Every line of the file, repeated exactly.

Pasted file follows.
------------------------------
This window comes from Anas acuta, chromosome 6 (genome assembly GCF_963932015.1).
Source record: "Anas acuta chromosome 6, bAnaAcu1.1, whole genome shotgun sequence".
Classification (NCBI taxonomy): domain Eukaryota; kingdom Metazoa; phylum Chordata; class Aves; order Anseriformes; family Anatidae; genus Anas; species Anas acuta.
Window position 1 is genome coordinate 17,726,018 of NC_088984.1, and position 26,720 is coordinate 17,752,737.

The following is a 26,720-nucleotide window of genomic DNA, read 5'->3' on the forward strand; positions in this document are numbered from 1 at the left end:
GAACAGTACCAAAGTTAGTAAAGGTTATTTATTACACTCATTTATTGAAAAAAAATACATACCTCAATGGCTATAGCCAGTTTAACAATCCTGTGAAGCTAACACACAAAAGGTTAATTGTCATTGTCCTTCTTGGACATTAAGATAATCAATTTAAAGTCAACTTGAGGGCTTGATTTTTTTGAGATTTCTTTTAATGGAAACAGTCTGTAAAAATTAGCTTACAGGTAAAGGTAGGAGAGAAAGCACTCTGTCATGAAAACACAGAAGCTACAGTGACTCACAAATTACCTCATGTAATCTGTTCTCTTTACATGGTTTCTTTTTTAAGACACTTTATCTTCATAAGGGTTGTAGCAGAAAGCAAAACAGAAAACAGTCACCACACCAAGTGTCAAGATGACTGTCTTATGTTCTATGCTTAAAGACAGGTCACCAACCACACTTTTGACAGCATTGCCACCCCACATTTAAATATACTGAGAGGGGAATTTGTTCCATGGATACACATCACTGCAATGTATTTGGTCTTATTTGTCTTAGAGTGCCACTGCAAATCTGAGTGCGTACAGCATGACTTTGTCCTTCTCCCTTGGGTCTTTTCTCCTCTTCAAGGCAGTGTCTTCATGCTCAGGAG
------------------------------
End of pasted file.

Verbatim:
This window comes from Anas acuta, chromosome 6 (genome assembly GCF_963932015.1).
Source record: "Anas acuta chromosome 6, bAnaAcu1.1, whole genome shotgun sequence".
Classification (NCBI taxonomy): domain Eukaryota; kingdom Metazoa; phylum Chordata; class Aves; order Anseriformes; family Anatidae; genus Anas; species Anas acuta.
Window position 1 is genome coordinate 17,726,018 of NC_088984.1, and position 26,720 is coordinate 17,752,737.

The following is a 26,720-nucleotide window of genomic DNA, read 5'->3' on the forward strand; positions in this document are numbered from 1 at the left end:
GAACAGTACCAAAGTTAGTAAAGGTTATTTATTACACTCATTTATTGAAAAAAAATACATACCTCAATGGCTATAGCCAGTTTAACAATCCTGTGAAGCTAACACACAAAAGGTTAATTGTCATTGTCCTTCTTGGACATTAAGATAATCAATTTAAAGTCAACTTGAGGGCTTGATTTTTTTGAGATTTCTTTTAATGGAAACAGTCTGTAAAAATTAGCTTACAGGTAAAGGTAGGAGAGAAAGCACTCTGTCATGAAAACACAGAAGCTACAGTGACTCACAAATTACCTCATGTAATCTGTTCTCTTTACATGGTTTCTTTTTTAAGACACTTTATCTTCATAAGGGTTGTAGCAGAAAGCAAAACAGAAAACAGTCACCACACCAAGTGTCAAGATGACTGTCTTATGTTCTATGCTTAAAGACAGGTCACCAACCACACTTTTGACAGCATTGCCACCCCACATTTAAATATACTGAGAGGGGAATTTGTTCCATGGATACACATCACTGCAATGTATTTGGTCTTATTTGTCTTAGAGTGCCACTGCAAATCTGAGTGCGTACAGCATGACTTTGTCCTTCTCCCTTGGGTCTTTTCTCCTCTTCAAGGCAGTGTCTTCATGCTCAGGAG